A closing HTML bracket with the word Juno inside to indicate the end of a journey

My Juno Journey | Pt. 2

Kay Evans-Stocks
8 min readApr 19, 2020

On September 9th, 2019, I entered Juno College for my first day of the Accelerated Web Development course. This was it, my first Juno course.

The first thing they asked me was to make a name tag and write down my pronouns. This took me aback. This might not mean a lot to many, but I have never before been asked for my pronouns, and so it really touched me. I had heard that they are inclusive, and it was one of the reasons I chose the school. It was incredible to read about how they make space for all types of people but seeing it and experiencing it was a whole other feeling. As my time with Juno went on, it was incredible to watch how committed they are to being inclusive. It is a very big deal to me and to this day it makes me so proud to be part of the community.

During my first week in Web Dev, I remember being so impressed with the course and the school as a whole. Having taken courses in university, and had the experience of typical post-secondary education to compare it to, it was astounding how well the course was structured; we had gone past what I was taught in 2 years of university within the first 3 days and I had infinitely more understanding of the concepts I thought I got. One thing that stood out to me was their focus on accessibility. I love how they integrated it into every topic of the course, explaining why certain practices are best to carry through our careers.

Looking back on that course, I definitely went into it naively; I thought it would be a breeze having come from a background in web. It was only after the first couple of days that I realized I did not know these concepts as much as I thought I did. I loved it. I loved learning knowing I had so much to learn. I loved learning better ways of doing things. And I loved gaining more understanding of concepts I thought I knew well. It showed me how much I had to go and I gained so much respect for Juno seeing how much they had to offer. The amount I learned in those two weeks, and the degree to which I understood it, was mind-blowing. I was ready for more.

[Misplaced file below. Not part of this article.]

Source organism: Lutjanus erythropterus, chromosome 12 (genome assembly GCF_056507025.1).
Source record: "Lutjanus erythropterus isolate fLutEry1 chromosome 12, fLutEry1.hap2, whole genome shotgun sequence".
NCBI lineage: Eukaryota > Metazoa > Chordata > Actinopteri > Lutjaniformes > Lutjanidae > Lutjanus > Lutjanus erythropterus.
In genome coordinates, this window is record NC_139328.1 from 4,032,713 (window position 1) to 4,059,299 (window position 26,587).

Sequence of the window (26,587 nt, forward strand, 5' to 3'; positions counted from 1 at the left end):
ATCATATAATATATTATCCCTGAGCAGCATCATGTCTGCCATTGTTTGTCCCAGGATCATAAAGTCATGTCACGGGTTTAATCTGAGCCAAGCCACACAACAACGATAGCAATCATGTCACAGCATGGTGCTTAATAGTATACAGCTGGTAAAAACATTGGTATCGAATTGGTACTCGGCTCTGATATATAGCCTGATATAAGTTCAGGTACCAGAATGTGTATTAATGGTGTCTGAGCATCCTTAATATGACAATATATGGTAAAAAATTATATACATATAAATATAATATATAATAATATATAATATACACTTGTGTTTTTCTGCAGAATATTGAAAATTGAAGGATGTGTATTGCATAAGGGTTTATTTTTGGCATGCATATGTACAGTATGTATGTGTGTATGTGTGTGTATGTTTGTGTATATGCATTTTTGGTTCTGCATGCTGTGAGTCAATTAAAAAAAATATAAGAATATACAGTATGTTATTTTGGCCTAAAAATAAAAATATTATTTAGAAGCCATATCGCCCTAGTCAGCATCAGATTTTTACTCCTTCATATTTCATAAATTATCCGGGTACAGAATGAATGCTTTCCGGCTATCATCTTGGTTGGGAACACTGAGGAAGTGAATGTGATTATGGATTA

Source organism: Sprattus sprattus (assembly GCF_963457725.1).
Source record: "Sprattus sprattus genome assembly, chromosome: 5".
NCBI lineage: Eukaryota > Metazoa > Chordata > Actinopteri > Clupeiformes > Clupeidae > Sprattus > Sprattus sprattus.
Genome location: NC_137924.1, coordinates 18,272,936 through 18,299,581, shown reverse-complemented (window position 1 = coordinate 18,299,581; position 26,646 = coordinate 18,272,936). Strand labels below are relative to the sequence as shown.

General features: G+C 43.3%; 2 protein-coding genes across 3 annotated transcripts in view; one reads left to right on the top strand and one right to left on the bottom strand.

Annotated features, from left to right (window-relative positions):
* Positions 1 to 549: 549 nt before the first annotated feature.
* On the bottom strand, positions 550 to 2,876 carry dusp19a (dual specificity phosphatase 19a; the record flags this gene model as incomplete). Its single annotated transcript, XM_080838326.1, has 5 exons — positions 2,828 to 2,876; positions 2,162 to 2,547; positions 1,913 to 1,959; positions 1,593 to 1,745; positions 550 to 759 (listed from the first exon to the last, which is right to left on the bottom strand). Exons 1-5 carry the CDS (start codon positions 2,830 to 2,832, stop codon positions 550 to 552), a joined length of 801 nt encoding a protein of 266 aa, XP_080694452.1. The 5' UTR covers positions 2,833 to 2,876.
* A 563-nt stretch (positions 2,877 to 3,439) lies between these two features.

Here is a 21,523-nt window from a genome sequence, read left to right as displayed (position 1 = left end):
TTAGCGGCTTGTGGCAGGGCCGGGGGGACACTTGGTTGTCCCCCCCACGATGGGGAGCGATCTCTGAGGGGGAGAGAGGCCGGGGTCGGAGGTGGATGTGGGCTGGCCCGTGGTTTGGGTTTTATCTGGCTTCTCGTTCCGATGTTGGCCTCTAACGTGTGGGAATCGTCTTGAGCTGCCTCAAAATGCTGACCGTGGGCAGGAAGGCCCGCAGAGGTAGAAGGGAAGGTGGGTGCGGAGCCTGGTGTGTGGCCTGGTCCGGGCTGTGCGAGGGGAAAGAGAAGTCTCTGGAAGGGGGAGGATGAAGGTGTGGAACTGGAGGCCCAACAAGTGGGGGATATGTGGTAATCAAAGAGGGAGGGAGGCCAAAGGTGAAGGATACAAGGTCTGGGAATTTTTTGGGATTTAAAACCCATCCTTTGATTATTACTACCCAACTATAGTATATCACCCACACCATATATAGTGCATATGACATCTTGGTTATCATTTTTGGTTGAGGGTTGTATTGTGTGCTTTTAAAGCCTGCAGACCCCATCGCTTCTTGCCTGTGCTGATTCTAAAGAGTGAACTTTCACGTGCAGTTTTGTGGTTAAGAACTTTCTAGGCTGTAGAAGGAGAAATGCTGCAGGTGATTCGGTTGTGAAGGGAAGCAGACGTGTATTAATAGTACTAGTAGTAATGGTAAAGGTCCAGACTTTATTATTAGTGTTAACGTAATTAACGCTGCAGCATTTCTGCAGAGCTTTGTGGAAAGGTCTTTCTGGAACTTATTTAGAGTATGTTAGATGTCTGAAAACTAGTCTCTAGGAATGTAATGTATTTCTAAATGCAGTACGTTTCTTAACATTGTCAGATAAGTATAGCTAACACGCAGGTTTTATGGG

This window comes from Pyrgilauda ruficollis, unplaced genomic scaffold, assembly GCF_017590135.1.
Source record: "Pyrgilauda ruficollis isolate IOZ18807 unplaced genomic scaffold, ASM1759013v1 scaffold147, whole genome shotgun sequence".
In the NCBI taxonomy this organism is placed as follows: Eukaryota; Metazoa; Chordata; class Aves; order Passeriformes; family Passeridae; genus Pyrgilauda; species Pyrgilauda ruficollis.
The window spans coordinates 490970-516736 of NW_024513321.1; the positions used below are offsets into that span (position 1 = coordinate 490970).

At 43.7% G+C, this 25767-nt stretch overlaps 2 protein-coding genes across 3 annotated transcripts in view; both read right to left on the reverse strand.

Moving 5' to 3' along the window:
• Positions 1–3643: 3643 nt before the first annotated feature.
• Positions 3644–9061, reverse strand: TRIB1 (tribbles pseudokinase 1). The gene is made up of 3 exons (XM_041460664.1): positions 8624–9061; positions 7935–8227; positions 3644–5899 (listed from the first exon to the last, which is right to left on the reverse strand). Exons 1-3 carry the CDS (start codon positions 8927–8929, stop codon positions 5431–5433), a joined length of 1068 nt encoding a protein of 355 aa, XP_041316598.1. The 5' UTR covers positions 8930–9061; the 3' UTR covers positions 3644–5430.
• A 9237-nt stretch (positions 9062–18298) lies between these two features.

After Web Dev, it was recommended for those that wanted to pursue the Bootcamp to apply immediately. I jumped on it fast. I knew this is what I wanted and after taking Web Dev I felt I was at a place to apply.

The first step is to apply online and submit an online application. The second step was to complete a tech test, a responsive PSD conversion. I worked really hard on it, and honestly had a lot of fun with it, finishing it in 4 days, refactoring and making it better before the week deadline. The third step was to complete the online interview. Here they pre-record questions, they give you a couple of minutes to think of an answer, and then you submit a video response. I remember doing the practice questions over and over again, locking my cats in my mom’s bedroom to prevent them from making a surprise appearance, trying to come up with the best process for answering. I think I did about 5 rounds of practice questions and I realized I was way too into my head; I finally decided to just go for it. It was hard, and recording myself was kind of weird, but I was proud of my answers. After that, people were then selected to come into the final stage, the in-person interview. I had to force myself not to check my email every 2 minutes. I think I legit screamed when the email came in a few days later. The final stage.